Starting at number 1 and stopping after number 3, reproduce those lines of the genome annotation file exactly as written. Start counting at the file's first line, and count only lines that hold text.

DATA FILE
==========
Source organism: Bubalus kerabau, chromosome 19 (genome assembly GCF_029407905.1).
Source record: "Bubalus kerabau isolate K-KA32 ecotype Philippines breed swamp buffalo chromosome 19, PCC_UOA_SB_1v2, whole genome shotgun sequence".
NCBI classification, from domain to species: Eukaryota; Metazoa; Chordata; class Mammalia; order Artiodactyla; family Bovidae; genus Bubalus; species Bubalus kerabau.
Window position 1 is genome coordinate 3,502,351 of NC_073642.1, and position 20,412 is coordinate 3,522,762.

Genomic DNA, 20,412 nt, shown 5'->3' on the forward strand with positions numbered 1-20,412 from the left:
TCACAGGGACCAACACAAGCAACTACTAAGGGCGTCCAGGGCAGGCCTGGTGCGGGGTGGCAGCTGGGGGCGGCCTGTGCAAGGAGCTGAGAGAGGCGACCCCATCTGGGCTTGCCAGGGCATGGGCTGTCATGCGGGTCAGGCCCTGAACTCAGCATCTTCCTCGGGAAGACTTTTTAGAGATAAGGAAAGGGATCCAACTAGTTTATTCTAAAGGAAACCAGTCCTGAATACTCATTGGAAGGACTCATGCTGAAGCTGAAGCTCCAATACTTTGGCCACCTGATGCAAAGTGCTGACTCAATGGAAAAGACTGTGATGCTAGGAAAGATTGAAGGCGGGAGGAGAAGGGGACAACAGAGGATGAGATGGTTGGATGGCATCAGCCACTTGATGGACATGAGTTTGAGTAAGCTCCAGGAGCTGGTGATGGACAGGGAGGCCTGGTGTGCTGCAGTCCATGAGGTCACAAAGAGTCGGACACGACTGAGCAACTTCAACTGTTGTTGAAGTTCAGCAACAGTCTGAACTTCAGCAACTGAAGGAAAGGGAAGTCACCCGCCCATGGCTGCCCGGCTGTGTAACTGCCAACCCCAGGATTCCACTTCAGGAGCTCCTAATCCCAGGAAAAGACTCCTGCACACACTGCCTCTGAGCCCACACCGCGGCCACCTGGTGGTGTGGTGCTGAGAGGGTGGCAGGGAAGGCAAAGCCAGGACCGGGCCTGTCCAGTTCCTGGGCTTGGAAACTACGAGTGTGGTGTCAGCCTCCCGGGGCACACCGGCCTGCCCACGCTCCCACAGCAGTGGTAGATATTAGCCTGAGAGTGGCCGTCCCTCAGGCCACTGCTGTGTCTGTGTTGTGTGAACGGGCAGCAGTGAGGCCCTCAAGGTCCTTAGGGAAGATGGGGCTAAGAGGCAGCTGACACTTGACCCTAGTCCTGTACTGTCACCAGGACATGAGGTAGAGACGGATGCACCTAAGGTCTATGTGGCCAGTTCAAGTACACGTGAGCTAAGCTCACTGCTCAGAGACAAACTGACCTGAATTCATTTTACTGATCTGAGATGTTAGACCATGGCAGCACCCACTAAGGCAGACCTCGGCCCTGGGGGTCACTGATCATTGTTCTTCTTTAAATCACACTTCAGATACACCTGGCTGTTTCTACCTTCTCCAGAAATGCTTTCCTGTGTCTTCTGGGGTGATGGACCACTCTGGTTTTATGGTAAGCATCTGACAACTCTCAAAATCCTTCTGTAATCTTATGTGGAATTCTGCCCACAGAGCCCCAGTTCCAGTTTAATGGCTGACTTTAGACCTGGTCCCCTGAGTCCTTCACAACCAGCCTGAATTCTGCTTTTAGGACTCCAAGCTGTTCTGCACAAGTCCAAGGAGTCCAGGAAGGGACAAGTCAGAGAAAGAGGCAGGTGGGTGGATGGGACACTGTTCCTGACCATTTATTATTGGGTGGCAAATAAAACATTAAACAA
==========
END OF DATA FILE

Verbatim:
Source organism: Bubalus kerabau, chromosome 19 (genome assembly GCF_029407905.1).
Source record: "Bubalus kerabau isolate K-KA32 ecotype Philippines breed swamp buffalo chromosome 19, PCC_UOA_SB_1v2, whole genome shotgun sequence".
NCBI classification, from domain to species: Eukaryota; Metazoa; Chordata; class Mammalia; order Artiodactyla; family Bovidae; genus Bubalus; species Bubalus kerabau.